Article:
Dimensionless groups are products of suitable powers of important variables which have zero net dimension. They are widely used in mathematics, physics and engineering. The dimensionless groups are useful for several reasons. They reduce the number of variables needed for description of the problem. They can thus be used for reducing the amount of experimental data and at making correlations. They predicting the effect of changing one of the individual variables in a process (which it may be impossible to vary much in available equipment) by determining the effect of varying the dimensionless group containing this parameter (this must be done with some caution, however). They make the results independent of the scale of the system and of the system of units being used. They simplify the scaling-up or scaling-down of results obtained with models of systems by generalizing the conditions which must exist for similarity between a system and its model. They deduce variation in importance of mechanisms in a process from the numerical values of the dimensionless groups involved; for instance, an increase in the Reynolds number in a flow process indicates that molecular (viscous) transfer mechanisms will be less important relative to transfer by bulk flow (inertia effects), since the Reynolds number is known to represent a measure of the ratio of inertia forces to viscous forces.

1.2. Methods for the Derivation of Dimensionless Groups


Dimensionless groups can be attained in two ways: dimensional analysis and inspectional analysis. The dimensional analysis approach is based on the Buckingham's Pi-theorem. Inspectional analysis is better since it takes advantage of the problems' full mathematical specification based on physical laws, and reveals a higher degree of similarity than dimensional analysis.

1.1.1. Dimensional Analysis


Dimensional analysis is a mathematical technique making use of the study of dimensions. In dimensional analysis, from a general understanding of fluid phenomena, one first predicts the physical parameters that will influence the flow, and then, by grouping these parameters in dimensionless combinations, a better understanding of the flow phenomena is made possible.

First step in dimensional analysis is to identify the transport properties (fluid velocity, heat influx, mass influx, etc.) and the material properties (viscosity, thermal conductivity, specific heat, density, etc.) which are relevant to the problem, and list out all these quantities along with their dimensions. In general, if a problem contains n important variables, and there groups contain m fundamental dimensions, then there are n-m dimensionless groups. This important principle is called the Buckingham Pi Theorem. It should be emphasized that dimensional analysis does not provide a complete solution to fluid problems. It provides a partial solution only. The success of dimensional analysis depends entirely on the ability of the individual using it to define the parameters that are applicable. If one omits an important variable, the results are incomplete and this may lead to incorrect conclusions. On the other hand, if one includes a variable that is totally unrelated to the problem, an additional insignificant dimensionless group will result.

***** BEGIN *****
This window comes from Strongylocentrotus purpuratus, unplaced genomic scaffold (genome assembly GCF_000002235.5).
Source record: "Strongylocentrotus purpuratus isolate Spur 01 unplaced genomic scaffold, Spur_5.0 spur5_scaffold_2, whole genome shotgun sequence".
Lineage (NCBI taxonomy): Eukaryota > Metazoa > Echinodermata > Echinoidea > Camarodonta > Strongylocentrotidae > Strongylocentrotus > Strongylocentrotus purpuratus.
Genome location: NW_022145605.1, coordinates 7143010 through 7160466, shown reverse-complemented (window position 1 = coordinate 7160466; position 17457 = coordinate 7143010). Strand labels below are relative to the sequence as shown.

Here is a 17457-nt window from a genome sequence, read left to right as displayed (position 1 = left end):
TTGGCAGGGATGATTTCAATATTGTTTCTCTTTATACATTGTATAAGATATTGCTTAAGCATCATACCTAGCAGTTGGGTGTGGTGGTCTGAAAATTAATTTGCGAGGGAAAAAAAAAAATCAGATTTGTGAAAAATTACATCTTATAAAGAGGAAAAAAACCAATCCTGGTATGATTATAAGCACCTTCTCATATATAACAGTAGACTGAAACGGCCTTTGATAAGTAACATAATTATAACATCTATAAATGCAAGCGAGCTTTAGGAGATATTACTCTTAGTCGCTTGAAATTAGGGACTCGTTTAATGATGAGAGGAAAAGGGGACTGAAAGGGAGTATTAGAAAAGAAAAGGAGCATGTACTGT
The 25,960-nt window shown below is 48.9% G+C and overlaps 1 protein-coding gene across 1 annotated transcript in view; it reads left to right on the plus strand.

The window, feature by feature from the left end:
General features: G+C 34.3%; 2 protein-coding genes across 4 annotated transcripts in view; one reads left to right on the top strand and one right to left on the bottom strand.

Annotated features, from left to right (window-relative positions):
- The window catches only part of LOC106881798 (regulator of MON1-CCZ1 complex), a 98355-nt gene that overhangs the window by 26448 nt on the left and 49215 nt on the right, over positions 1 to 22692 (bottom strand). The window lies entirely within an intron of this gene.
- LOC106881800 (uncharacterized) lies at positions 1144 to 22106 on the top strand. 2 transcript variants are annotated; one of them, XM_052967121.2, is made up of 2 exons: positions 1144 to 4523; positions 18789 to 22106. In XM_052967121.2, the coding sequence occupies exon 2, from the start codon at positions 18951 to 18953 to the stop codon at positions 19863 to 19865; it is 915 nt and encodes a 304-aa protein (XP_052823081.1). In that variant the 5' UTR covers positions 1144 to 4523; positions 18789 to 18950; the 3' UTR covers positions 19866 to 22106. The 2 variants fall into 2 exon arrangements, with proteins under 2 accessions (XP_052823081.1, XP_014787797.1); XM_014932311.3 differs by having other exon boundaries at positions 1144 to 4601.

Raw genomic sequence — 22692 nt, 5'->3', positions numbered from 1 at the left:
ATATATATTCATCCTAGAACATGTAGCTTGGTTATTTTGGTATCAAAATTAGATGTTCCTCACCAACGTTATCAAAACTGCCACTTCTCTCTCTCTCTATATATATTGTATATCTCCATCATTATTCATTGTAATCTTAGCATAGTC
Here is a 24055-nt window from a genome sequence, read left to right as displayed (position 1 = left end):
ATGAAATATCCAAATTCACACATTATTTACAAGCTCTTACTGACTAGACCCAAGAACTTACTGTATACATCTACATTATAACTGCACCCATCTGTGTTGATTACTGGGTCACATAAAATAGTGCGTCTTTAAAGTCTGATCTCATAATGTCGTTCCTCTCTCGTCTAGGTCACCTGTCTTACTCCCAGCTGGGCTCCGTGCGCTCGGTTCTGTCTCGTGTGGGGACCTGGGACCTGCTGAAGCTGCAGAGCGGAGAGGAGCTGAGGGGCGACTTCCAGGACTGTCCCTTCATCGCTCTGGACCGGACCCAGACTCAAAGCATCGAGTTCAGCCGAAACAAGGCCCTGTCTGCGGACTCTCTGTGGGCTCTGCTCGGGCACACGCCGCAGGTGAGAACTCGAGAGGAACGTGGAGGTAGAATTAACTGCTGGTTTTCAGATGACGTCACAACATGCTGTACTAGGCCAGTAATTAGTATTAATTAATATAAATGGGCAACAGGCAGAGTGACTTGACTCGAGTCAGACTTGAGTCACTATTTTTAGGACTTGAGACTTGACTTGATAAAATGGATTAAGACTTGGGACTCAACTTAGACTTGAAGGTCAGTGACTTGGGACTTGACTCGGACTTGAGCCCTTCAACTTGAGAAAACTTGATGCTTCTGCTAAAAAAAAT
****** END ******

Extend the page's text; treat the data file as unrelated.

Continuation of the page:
1.2.1.1. The Buckingham's Pi-Theorem There are several methods of reducing a number of dimensional variables into a smaller number of dimensionless groups. The scheme given here was proposed in 1914 by Buckingham and is now called the Buckingham pi theorem. The name pi comes from the mathematical notation , meaning a product of variables. The dimensionless groups found from the theorem are power products denoted by 1, 2, 3, etc. The method allows the pi's to be found in sequential order without resorting to free exponents. The first part of the pi theorem explains what reduction in variables to expect: If a physical process satisfies the PDH1 and involves n dimensional variables, it can be reduced to a relation between only k dimensionless variables or s. The reduction j= n - k equals the maximum number of variables which do not form a pi among themselves and is always less than or equal to the number of dimensions describing the variables. Take the specific case of force on an immersed body contains five variables F, L, U, and described by three dimensions {MLT}. Thus n = 5 and j 3. Therefore it is a good guess that we can reduce the problem to k pi's, with k = n - j 5 -3 = 2. On rare occasions it may take more pi's than this minimum.

Principle of Dimensional Homogeneity: If an equation truly expresses a proper relationship between variables in a physical process, it will be dimensionally homogeneous; i.e., each of its additive terms will have the same dimensions.

The second part of the theorem shows how to find the pi's one at a time: Find the reduction j, then select j scaling variables which do not form a pi among themselves. Each desired pi group will be a power product of these j variables plus one additional variable which is assigned any convenient nonzero exponent. Each pi group thus found is independent. To be specific, suppose that the process involves five variables
1 = f (2, 3, 4, 5) (1-1)

Suppose that there are three dimensions {MLT} and we search around and find that indeed j = 3. Then k = 5- 3= 2 and we expect, from the theorem, two and only two pi groups. Pick out three convenient variables which do not form a pi, and suppose these turn out to be 2, 3 and 4. Then the two pi groups are formed by power products of these three plus one additional variable, either 1 or 5: